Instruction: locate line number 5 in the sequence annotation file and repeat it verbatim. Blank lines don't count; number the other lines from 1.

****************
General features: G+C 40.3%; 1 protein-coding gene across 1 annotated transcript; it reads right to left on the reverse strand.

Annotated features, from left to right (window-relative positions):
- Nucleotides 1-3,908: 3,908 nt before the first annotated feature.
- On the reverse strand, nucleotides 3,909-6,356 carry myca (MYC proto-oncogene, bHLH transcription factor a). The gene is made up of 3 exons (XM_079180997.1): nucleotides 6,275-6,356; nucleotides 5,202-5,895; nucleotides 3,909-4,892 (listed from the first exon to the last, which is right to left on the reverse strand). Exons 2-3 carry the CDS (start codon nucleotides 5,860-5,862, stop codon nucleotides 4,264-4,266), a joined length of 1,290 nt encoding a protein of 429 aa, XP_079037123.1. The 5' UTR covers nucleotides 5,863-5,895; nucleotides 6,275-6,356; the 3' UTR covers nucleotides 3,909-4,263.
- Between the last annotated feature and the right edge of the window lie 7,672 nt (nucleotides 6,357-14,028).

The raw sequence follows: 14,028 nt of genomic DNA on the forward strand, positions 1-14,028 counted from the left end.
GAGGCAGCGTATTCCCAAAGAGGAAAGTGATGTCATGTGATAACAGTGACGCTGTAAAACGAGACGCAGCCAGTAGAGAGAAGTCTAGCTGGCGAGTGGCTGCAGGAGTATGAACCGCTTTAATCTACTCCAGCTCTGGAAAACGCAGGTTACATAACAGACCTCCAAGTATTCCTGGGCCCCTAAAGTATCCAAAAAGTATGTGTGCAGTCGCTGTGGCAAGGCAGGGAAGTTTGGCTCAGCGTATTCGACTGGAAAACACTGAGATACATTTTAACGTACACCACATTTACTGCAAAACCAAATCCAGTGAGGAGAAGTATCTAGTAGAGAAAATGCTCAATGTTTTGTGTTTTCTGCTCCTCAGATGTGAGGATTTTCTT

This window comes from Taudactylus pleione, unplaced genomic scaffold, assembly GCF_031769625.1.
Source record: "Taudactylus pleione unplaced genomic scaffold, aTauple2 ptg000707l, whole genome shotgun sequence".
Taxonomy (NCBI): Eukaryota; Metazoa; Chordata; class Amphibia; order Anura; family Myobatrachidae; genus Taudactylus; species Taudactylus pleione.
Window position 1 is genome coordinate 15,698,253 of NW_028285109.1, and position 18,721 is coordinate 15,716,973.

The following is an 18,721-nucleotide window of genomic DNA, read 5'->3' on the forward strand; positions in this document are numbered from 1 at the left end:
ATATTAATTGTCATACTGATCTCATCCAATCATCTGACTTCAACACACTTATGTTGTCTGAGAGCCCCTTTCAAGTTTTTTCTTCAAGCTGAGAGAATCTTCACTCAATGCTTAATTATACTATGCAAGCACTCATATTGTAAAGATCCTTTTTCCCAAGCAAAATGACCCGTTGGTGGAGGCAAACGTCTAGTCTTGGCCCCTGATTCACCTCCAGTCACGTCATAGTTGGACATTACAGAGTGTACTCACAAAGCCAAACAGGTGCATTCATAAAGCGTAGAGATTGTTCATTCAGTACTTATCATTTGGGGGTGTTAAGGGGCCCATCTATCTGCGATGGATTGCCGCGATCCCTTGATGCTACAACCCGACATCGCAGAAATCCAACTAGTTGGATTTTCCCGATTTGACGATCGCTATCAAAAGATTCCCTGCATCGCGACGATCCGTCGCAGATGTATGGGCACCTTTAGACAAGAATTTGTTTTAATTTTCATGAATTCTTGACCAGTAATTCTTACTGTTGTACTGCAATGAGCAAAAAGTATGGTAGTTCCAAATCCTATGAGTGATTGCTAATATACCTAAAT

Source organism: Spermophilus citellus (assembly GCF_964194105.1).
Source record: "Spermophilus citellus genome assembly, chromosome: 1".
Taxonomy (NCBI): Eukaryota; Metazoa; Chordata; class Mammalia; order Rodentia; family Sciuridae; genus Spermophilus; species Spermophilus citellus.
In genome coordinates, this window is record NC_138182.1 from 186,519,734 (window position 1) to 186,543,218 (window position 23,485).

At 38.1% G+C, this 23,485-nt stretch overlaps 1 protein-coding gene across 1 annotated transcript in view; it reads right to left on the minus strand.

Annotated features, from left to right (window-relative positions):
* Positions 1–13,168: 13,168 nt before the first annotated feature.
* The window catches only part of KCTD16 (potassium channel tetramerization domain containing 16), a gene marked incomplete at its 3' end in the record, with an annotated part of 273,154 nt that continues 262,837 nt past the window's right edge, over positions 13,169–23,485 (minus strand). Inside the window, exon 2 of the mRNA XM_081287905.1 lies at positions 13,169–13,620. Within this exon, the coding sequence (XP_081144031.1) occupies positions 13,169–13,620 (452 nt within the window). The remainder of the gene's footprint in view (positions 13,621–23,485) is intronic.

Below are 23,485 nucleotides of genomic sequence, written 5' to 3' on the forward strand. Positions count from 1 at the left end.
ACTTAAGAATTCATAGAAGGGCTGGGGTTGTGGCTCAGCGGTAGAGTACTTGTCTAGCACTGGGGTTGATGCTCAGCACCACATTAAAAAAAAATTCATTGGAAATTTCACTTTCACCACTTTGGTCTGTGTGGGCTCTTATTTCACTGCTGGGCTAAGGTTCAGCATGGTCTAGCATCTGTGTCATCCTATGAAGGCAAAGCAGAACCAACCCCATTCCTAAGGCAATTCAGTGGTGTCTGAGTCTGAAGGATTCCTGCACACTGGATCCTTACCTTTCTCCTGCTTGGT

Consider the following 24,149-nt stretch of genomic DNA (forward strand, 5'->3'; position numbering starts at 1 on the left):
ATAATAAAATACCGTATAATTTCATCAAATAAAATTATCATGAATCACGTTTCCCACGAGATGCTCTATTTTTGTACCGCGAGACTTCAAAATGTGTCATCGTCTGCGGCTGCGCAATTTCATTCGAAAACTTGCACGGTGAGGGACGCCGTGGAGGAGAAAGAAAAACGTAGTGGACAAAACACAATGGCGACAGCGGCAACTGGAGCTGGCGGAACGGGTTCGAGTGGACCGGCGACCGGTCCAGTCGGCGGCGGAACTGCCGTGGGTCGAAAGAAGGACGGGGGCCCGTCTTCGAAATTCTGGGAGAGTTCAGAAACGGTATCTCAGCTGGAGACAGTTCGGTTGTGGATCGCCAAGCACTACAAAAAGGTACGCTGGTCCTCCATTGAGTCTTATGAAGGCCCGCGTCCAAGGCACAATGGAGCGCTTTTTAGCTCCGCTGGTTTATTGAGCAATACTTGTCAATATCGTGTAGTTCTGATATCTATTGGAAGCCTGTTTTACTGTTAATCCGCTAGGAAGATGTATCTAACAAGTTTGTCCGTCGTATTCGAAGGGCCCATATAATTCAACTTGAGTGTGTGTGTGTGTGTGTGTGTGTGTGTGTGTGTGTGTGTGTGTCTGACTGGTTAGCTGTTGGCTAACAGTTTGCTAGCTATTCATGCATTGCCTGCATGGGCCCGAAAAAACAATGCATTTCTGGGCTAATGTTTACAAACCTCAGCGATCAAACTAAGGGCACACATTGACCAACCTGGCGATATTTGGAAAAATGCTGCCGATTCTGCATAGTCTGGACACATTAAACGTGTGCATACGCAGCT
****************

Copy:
- Between the last annotated feature and the right edge of the window lie 7,672 nt (nucleotides 6,357-14,028).